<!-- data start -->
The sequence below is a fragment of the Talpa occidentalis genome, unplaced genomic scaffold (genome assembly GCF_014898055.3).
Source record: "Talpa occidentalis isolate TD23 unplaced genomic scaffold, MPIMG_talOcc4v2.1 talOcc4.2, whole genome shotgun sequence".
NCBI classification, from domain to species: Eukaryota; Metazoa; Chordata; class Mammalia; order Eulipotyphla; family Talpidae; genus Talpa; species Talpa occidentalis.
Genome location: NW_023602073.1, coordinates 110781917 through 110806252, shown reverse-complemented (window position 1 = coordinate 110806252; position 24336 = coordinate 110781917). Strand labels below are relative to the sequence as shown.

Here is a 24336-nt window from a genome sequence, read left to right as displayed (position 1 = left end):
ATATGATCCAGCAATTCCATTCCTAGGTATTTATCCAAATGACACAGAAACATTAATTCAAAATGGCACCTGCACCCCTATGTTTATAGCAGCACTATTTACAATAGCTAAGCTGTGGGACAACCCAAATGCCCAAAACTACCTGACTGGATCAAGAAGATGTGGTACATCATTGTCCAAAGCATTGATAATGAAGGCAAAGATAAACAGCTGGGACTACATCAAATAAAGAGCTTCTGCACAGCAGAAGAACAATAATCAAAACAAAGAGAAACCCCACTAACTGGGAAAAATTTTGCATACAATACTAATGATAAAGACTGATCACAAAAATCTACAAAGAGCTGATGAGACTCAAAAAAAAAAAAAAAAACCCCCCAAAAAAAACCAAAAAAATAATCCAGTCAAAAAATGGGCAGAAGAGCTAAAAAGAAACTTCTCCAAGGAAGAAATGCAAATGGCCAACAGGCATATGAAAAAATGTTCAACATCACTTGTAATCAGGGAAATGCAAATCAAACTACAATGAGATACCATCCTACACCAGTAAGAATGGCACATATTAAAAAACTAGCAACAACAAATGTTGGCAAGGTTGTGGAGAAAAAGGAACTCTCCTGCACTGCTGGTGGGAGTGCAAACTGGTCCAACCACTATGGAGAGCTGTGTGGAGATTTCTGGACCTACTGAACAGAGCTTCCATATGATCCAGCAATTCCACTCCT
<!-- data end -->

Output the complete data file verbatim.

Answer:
The sequence below is a fragment of the Talpa occidentalis genome, unplaced genomic scaffold (genome assembly GCF_014898055.3).
Source record: "Talpa occidentalis isolate TD23 unplaced genomic scaffold, MPIMG_talOcc4v2.1 talOcc4.2, whole genome shotgun sequence".
NCBI classification, from domain to species: Eukaryota; Metazoa; Chordata; class Mammalia; order Eulipotyphla; family Talpidae; genus Talpa; species Talpa occidentalis.
Genome location: NW_023602073.1, coordinates 110781917 through 110806252, shown reverse-complemented (window position 1 = coordinate 110806252; position 24336 = coordinate 110781917). Strand labels below are relative to the sequence as shown.

Here is a 24336-nt window from a genome sequence, read left to right as displayed (position 1 = left end):
ATATGATCCAGCAATTCCATTCCTAGGTATTTATCCAAATGACACAGAAACATTAATTCAAAATGGCACCTGCACCCCTATGTTTATAGCAGCACTATTTACAATAGCTAAGCTGTGGGACAACCCAAATGCCCAAAACTACCTGACTGGATCAAGAAGATGTGGTACATCATTGTCCAAAGCATTGATAATGAAGGCAAAGATAAACAGCTGGGACTACATCAAATAAAGAGCTTCTGCACAGCAGAAGAACAATAATCAAAACAAAGAGAAACCCCACTAACTGGGAAAAATTTTGCATACAATACTAATGATAAAGACTGATCACAAAAATCTACAAAGAGCTGATGAGACTCAAAAAAAAAAAAAAAAACCCCCCAAAAAAAACCAAAAAAATAATCCAGTCAAAAAATGGGCAGAAGAGCTAAAAAGAAACTTCTCCAAGGAAGAAATGCAAATGGCCAACAGGCATATGAAAAAATGTTCAACATCACTTGTAATCAGGGAAATGCAAATCAAACTACAATGAGATACCATCCTACACCAGTAAGAATGGCACATATTAAAAAACTAGCAACAACAAATGTTGGCAAGGTTGTGGAGAAAAAGGAACTCTCCTGCACTGCTGGTGGGAGTGCAAACTGGTCCAACCACTATGGAGAGCTGTGTGGAGATTTCTGGACCTACTGAACAGAGCTTCCATATGATCCAGCAATTCCACTCCT